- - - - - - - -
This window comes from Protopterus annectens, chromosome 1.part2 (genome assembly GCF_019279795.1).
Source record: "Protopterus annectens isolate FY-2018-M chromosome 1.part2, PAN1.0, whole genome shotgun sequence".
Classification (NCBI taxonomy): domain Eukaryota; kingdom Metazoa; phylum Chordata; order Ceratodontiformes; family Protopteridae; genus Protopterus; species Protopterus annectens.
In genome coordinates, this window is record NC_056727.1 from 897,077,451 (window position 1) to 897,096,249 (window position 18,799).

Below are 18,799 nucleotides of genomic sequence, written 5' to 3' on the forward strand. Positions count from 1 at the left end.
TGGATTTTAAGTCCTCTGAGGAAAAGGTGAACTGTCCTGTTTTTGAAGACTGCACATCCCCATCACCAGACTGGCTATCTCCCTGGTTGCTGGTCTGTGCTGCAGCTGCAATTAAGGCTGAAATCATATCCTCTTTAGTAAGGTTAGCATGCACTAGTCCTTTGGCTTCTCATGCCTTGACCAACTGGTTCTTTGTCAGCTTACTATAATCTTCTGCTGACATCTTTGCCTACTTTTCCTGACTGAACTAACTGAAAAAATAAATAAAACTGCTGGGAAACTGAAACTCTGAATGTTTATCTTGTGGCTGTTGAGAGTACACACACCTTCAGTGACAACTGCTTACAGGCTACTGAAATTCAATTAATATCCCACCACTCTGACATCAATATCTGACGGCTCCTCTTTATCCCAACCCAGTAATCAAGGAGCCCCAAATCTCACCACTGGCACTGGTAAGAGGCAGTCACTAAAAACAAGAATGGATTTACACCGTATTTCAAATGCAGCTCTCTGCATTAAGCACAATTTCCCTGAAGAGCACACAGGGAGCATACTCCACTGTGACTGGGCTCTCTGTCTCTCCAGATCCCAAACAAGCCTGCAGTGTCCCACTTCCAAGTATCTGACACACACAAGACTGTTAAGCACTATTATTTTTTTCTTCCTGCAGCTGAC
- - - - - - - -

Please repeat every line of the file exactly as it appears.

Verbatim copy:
This window comes from Protopterus annectens, chromosome 1.part2 (genome assembly GCF_019279795.1).
Source record: "Protopterus annectens isolate FY-2018-M chromosome 1.part2, PAN1.0, whole genome shotgun sequence".
Classification (NCBI taxonomy): domain Eukaryota; kingdom Metazoa; phylum Chordata; order Ceratodontiformes; family Protopteridae; genus Protopterus; species Protopterus annectens.
In genome coordinates, this window is record NC_056727.1 from 897,077,451 (window position 1) to 897,096,249 (window position 18,799).

Below are 18,799 nucleotides of genomic sequence, written 5' to 3' on the forward strand. Positions count from 1 at the left end.
TGGATTTTAAGTCCTCTGAGGAAAAGGTGAACTGTCCTGTTTTTGAAGACTGCACATCCCCATCACCAGACTGGCTATCTCCCTGGTTGCTGGTCTGTGCTGCAGCTGCAATTAAGGCTGAAATCATATCCTCTTTAGTAAGGTTAGCATGCACTAGTCCTTTGGCTTCTCATGCCTTGACCAACTGGTTCTTTGTCAGCTTACTATAATCTTCTGCTGACATCTTTGCCTACTTTTCCTGACTGAACTAACTGAAAAAATAAATAAAACTGCTGGGAAACTGAAACTCTGAATGTTTATCTTGTGGCTGTTGAGAGTACACACACCTTCAGTGACAACTGCTTACAGGCTACTGAAATTCAATTAATATCCCACCACTCTGACATCAATATCTGACGGCTCCTCTTTATCCCAACCCAGTAATCAAGGAGCCCCAAATCTCACCACTGGCACTGGTAAGAGGCAGTCACTAAAAACAAGAATGGATTTACACCGTATTTCAAATGCAGCTCTCTGCATTAAGCACAATTTCCCTGAAGAGCACACAGGGAGCATACTCCACTGTGACTGGGCTCTCTGTCTCTCCAGATCCCAAACAAGCCTGCAGTGTCCCACTTCCAAGTATCTGACACACACAAGACTGTTAAGCACTATTATTTTTTTCTTCCTGCAGCTGAC